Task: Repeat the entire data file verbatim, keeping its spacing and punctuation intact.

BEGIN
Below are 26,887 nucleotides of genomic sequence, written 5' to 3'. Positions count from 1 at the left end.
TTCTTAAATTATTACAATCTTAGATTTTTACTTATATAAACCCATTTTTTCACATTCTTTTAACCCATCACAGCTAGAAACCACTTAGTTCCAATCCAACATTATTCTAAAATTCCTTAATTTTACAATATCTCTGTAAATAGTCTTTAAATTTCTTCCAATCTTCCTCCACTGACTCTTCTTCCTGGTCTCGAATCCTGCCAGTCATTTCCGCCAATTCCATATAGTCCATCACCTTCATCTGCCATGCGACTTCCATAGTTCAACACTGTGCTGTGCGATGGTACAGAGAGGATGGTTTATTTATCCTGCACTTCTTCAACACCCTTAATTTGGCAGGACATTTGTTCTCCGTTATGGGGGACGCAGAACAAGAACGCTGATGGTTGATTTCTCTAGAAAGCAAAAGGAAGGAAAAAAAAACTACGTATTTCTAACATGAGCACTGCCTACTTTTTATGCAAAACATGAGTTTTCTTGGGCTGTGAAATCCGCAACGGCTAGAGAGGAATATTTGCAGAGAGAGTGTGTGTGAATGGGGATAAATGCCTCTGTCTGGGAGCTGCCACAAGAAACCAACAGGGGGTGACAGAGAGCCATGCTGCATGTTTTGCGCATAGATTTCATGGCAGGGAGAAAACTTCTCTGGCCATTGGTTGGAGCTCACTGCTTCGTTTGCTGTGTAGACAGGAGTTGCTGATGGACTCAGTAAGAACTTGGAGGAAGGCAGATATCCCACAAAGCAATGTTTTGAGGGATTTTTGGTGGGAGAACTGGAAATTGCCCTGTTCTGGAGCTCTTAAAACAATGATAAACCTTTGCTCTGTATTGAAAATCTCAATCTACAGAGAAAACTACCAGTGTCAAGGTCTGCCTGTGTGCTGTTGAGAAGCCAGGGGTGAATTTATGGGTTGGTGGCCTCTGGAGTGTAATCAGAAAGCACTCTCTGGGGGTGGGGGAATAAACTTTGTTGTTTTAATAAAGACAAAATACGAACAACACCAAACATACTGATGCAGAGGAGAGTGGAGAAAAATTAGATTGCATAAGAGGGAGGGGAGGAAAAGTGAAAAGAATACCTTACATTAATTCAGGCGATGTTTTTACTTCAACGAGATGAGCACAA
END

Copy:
Below are 26,887 nucleotides of genomic sequence, written 5' to 3'. Positions count from 1 at the left end.
TTCTTAAATTATTACAATCTTAGATTTTTACTTATATAAACCCATTTTTTCACATTCTTTTAACCCATCACAGCTAGAAACCACTTAGTTCCAATCCAACATTATTCTAAAATTCCTTAATTTTACAATATCTCTGTAAATAGTCTTTAAATTTCTTCCAATCTTCCTCCACTGACTCTTCTTCCTGGTCTCGAATCCTGCCAGTCATTTCCGCCAATTCCATATAGTCCATCACCTTCATCTGCCATGCGACTTCCATAGTTCAACACTGTGCTGTGCGATGGTACAGAGAGGATGGTTTATTTATCCTGCACTTCTTCAACACCCTTAATTTGGCAGGACATTTGTTCTCCGTTATGGGGGACGCAGAACAAGAACGCTGATGGTTGATTTCTCTAGAAAGCAAAAGGAAGGAAAAAAAAACTACGTATTTCTAACATGAGCACTGCCTACTTTTTATGCAAAACATGAGTTTTCTTGGGCTGTGAAATCCGCAACGGCTAGAGAGGAATATTTGCAGAGAGAGTGTGTGTGAATGGGGATAAATGCCTCTGTCTGGGAGCTGCCACAAGAAACCAACAGGGGGTGACAGAGAGCCATGCTGCATGTTTTGCGCATAGATTTCATGGCAGGGAGAAAACTTCTCTGGCCATTGGTTGGAGCTCACTGCTTCGTTTGCTGTGTAGACAGGAGTTGCTGATGGACTCAGTAAGAACTTGGAGGAAGGCAGATATCCCACAAAGCAATGTTTTGAGGGATTTTTGGTGGGAGAACTGGAAATTGCCCTGTTCTGGAGCTCTTAAAACAATGATAAACCTTTGCTCTGTATTGAAAATCTCAATCTACAGAGAAAACTACCAGTGTCAAGGTCTGCCTGTGTGCTGTTGAGAAGCCAGGGGTGAATTTATGGGTTGGTGGCCTCTGGAGTGTAATCAGAAAGCACTCTCTGGGGGTGGGGGAATAAACTTTGTTGTTTTAATAAAGACAAAATACGAACAACACCAAACATACTGATGCAGAGGAGAGTGGAGAAAAATTAGATTGCATAAGAGGGAGGGGAGGAAAAGTGAAAAGAATACCTTACATTAATTCAGGCGATGTTTTTACTTCAACGAGATGAGCACAA